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Deus tax machina

Many of us denizens of major Western metropolitan centres have been there at some point. A few light ales turn into a few more and before you know it you're standing in the queue for a kebab with the dawning realisation that the last train leaves in two minutes and you're never going to make it. You don't fancy the prospect of three buses so out comes the phone and you hit up the Uber app.

That option may soon be taken away for residents of the British capital as Transport for London last month refused to renew Uber's license to operate in the city. So ingrained into the fabric of London life is the cut-price ride hailing app's services that in a few short days, nearly a million people signed the company's public petition to Mayor Sadiq Khan. One of the key arguments deployed by Uber is that, if the decision is upheld following appeal, it will put more than 40,000 drivers out of work.

The decision is undoubtedly a devastating one for Uber's drivers, but in the long run many of them may have ended up out of work anyway. The reason for this is that Uber has set itself up as a pioneer of driverless car technology and with the courts challenging the notion that its drivers are self-employed individuals not entitled to minimum wage and holiday pay, it is not a huge leap of the imagination to envision that the next step in the evolution of the gig economy is to take workers out of the equation entirely and replace them with machines and AI.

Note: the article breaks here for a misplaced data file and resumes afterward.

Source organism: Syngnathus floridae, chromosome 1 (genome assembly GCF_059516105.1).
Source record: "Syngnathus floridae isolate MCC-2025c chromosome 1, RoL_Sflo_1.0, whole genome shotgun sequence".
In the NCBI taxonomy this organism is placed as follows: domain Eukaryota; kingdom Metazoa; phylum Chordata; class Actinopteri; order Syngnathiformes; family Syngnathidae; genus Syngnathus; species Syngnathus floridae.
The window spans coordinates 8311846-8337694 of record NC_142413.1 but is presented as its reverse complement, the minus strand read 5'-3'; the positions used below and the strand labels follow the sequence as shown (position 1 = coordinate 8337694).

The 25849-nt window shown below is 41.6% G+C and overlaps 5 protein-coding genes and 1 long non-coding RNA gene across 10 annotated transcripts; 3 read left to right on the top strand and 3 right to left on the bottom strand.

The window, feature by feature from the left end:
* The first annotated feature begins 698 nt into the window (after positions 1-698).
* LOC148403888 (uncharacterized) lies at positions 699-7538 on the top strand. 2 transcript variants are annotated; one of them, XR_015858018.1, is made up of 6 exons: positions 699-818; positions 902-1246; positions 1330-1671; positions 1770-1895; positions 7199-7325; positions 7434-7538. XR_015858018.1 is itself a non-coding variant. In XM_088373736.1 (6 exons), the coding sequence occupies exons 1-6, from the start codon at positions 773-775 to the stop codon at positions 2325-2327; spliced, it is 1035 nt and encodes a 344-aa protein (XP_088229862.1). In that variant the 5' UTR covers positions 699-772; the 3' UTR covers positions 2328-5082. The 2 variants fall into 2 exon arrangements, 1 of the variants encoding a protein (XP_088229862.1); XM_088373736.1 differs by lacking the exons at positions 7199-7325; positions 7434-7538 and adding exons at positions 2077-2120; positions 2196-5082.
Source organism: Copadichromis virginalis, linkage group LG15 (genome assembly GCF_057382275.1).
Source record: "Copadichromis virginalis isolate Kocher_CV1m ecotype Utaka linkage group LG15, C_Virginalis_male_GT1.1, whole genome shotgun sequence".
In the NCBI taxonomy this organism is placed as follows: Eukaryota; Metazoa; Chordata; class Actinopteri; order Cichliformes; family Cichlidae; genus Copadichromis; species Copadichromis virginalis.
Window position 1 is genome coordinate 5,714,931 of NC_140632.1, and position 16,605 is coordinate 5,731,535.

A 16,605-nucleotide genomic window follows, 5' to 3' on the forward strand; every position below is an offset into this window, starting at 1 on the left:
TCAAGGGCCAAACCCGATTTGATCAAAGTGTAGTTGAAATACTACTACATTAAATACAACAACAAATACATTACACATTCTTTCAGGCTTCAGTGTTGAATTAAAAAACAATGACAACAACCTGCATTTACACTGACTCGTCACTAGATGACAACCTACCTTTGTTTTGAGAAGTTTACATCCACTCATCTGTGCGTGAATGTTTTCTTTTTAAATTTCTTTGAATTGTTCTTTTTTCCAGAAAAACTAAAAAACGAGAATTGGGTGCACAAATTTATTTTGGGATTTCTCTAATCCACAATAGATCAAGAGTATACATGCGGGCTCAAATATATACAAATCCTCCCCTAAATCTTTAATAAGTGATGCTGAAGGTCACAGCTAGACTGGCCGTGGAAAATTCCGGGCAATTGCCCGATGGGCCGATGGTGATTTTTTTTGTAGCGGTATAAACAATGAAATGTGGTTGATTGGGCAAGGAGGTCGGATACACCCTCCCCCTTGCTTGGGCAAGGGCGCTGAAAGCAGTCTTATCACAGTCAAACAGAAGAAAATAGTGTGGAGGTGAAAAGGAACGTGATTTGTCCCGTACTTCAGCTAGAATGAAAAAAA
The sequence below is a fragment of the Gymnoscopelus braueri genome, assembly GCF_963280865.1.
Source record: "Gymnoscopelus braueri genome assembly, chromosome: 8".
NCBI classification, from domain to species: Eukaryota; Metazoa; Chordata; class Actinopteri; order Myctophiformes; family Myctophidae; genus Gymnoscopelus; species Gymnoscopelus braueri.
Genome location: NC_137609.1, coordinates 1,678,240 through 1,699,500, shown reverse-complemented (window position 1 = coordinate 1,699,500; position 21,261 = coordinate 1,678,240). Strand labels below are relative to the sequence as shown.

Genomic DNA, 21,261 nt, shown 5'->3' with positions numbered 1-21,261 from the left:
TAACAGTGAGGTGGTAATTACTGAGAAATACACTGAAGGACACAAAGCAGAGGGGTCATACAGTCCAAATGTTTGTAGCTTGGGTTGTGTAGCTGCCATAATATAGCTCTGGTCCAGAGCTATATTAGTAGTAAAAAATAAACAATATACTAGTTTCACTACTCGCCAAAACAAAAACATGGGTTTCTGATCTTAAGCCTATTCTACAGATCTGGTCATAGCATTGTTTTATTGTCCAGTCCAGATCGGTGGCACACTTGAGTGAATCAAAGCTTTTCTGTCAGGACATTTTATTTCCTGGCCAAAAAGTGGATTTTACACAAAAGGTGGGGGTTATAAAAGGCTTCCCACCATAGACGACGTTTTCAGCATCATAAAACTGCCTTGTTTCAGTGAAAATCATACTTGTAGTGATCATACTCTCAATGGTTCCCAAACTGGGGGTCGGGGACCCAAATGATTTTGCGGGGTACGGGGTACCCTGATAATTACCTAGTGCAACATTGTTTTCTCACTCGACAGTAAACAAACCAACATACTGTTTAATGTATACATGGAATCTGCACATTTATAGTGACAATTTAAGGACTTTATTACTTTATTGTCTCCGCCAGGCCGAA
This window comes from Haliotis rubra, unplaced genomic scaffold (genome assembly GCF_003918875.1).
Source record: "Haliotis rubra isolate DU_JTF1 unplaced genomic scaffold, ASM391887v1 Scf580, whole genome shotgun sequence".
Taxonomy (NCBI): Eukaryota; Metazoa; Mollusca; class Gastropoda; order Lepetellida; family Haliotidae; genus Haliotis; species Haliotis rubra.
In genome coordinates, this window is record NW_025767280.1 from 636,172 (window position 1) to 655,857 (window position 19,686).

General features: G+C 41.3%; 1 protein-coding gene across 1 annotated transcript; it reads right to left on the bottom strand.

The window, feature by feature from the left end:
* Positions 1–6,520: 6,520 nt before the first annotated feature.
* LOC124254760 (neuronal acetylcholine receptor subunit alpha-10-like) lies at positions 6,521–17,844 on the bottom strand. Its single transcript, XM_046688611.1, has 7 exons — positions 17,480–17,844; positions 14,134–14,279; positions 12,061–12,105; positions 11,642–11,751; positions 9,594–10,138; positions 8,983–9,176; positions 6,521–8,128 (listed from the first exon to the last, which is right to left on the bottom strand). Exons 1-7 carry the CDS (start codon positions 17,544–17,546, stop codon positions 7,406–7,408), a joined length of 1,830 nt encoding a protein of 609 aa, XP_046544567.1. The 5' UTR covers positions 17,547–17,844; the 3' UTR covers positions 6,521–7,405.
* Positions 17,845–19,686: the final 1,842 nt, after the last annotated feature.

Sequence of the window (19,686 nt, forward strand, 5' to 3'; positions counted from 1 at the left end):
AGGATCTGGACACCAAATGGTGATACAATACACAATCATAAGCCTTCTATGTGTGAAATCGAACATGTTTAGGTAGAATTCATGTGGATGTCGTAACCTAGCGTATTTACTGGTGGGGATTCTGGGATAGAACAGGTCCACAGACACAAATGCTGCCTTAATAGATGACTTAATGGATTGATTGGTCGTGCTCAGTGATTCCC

According to an Oxford University study, around 47% of all current US jobs could be automated by 2034. That's not to say new jobs won't be created, but there's no denying technological trends will put a massive dent in the labour market. So what can we do about it? One suggestion that is gaining traction – to the extent that it was hinted at by UK opposition leader Jeremy Corbyn last month – is taxing robots. Such a tax might be placed on companies that replace human workers with computers or machines and would be used to fund the retraining of staff put out of work.

The prospect of higher taxes for companies is never going to go down well, but on a macroeconomic level it makes sense. Companies replace people with machines because machines are cheaper. In the short-term this is good for profits. But unemployed humans don't tend to spend all that much on goods and services, so over time these trends will hurt corporate bottom lines unless they invest back in retraining people to take up new jobs.

The idea is still in its infancy, but it is one International Tax Review intends to investigate in more detail in upcoming issues – unless we have all been replaced by machines, in which case I, for one, welcome our new robot overlords.

Salman Shaheen

Managing editor, International Tax Review

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